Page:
to increase this total to 350, and the figure of 250 could therefore be regarded as guidance. The
Parish Council queried how this would be possible, as the Planning Inspector had set the limit at
250, and had also ruled that no building could start until there had been significant progress with
the Nunthorpe Park and Ride, but the Taylor Wimpey representatives felt unable to comment on
these matters.
The Parish Council voiced serious concern about access to the estate being from the busy, but
narrow, Guisborough Road. The response was that the proposal had been validated by Taylor
Wimpey’s planning consultants and the “highways authorities”, and fitted into Middlesbrough
Council’s “Highways Model”. The Planning Department of Middlesbrough Council has stated
that it would not wish to prejudice whatever proposal about road access Taylor Wimpey may
wish to make. Taylor Wimpey evaluates that the impact of 56 houses on the road infrastructure
(Guisborough Road and beyond) would not be significant, but the Parish Council
representatives stated that the incremental cumulative impact has become intolerable. The
Taylor Wimpey representatives drew attention to a second point on their plan where the road
through this site linked into the wider Nunthorpe Grange, potentially relieving pressure on
Guisborough Road, but stated that it is not possible for Taylor Wimpey to be more specific about
how this might help until Middlesbrough Council presents a definitive traffic plan for Nunthorpe
Consideration of potential Section 106 community contributions from Taylor Wimpey was
agreed to be premature, in the absence of decisions on the more fundamental issues such as
the number and nature of houses, and the access to the site.
Returning to Taylor Wimpey’s thoughts on integration of their site within the wider context of
Nunthorpe Grange, Taylor Wimpey stated that their website would be updated regularly until the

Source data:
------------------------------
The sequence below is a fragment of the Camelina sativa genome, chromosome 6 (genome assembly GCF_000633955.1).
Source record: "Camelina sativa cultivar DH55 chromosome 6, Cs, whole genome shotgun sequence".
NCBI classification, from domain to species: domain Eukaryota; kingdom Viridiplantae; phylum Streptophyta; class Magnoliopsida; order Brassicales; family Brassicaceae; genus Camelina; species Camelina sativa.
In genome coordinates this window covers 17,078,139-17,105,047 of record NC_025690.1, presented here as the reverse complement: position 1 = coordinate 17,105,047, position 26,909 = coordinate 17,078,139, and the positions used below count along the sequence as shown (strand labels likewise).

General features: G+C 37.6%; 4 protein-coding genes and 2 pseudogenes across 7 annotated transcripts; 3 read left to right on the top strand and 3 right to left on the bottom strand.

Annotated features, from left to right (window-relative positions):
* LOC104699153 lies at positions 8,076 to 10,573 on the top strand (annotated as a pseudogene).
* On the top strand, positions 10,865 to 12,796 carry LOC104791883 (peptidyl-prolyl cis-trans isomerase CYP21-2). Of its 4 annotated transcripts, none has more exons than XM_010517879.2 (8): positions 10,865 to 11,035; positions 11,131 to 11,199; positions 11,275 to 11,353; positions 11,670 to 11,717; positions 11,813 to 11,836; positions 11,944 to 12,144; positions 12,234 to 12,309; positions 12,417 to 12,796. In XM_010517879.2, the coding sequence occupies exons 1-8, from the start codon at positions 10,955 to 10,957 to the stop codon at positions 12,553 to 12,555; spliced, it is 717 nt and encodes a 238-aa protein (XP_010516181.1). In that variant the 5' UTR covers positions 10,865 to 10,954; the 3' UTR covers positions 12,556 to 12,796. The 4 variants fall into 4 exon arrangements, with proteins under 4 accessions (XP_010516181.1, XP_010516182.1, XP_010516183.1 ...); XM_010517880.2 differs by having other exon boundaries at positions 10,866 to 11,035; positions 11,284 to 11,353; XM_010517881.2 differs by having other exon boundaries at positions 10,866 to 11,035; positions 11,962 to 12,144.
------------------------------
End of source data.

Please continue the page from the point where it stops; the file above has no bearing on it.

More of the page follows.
date of handover.
The Parish Council emphasised the importance of continuing dialogue, even when there is
fundamental disagreement. Taylor Wimpey agreed to keep in contact with the Parish Council.

Have your say about the future of Nunthorpe

As part of the community consultation on the development of Nunthorpe, the Parish Council has convened a special meeting with the sole purpose of providing residents with the opportunity to make their views known. This will be a virtual meeting by Zoom because of the current situation but anyone can join by obtaining details from the Parish Clerk on


Parish Councillors also welcome comments on the “Nunthorpe Vision” introductory leaflet circulated to all residents by Middlesbrough Council, and made available on the Nunthorpe Vision Facebook page.

The Parish Council also encourages feedback on the four minimum requirements presented to Middlesbrough Council by the Parish Council, available on the Nunthorpe Parish Council Facebook page  and the Nunthorpe Vision Facebook page.

Please, please join us to ensure that we can represent your views.

Parish Council Priorities for Nunthorpe Vision

Nunthorpe Parish Council’s opinion is that Nunthorpe has already suffered enough from
housing developments without the infrastructure to help compensate residents for the
environmental implications.

Therefore, although the Parish Council thinks that it is probably unrealistic to expect zero
housebuilding in Nunthorpe Grange by those who have bought land already zoned for
house-building, the Parish Council has presented Middlesbrough Council with the
following four minimum requirements –


NPC seeks a commitment from Middlesbrough Council not to authorise
house-building in Nunthorpe Grange until a comprehensive development plan
has been agreed for the whole of Nunthorpe.

Such a plan must –
Oppose all housing development in Nunthorpe outside Nunthorpe
Grange (such as at Ford Close)
Establish a total number of no more than 250 houses across all of
Nunthorpe Grange, and prioritise accessible housing at
Nunthorpe Grange.
Oppose any subsequent attempt by developers to renegotiate the
number and/or nature of houses in Nunthorpe Grange.